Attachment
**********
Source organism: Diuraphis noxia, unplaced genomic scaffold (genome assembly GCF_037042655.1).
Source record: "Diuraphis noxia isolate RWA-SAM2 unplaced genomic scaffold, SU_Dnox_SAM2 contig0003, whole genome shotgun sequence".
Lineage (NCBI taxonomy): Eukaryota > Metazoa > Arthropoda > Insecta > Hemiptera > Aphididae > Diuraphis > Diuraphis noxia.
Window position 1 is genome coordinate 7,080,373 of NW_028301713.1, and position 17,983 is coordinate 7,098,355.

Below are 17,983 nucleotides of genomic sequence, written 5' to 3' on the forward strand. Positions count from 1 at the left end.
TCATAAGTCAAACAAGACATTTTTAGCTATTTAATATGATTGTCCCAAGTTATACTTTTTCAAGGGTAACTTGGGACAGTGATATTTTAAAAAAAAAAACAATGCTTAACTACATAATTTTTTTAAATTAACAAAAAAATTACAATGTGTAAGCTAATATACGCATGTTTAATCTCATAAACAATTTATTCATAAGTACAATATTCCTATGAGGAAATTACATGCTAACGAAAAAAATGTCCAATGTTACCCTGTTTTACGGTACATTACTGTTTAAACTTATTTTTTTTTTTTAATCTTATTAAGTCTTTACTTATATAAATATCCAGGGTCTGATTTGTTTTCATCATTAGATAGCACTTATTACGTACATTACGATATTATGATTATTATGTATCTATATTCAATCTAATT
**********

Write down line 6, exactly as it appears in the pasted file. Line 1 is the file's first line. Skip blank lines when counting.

TCATAAGTCAAACAAGACATTTTTAGCTATTTAATATGATTGTCCCAAGTTATACTTTTTCAAGGGTAACTTGGGACAGTGATATTTTAAAAAAAAAAACAATGCTTAACTACATAATTTTTTTAAATTAACAAAAAAATTACAATGTGTAAGCTAATATACGCATGTTTAATCTCATAAACAATTTATTCATAAGTACAATATTCCTATGAGGAAATTACATGCTAACGAAAAAAATGTCCAATGTTACCCTGTTTTACGGTACATTACTGTTTAAACTTATTTTTTTTTTTTAATCTTATTAAGTCTTTACTTATATAAATATCCAGGGTCTGATTTGTTTTCATCATTAGATAGCACTTATTACGTACATTACGATATTATGATTATTATGTATCTATATTCAATCTAATT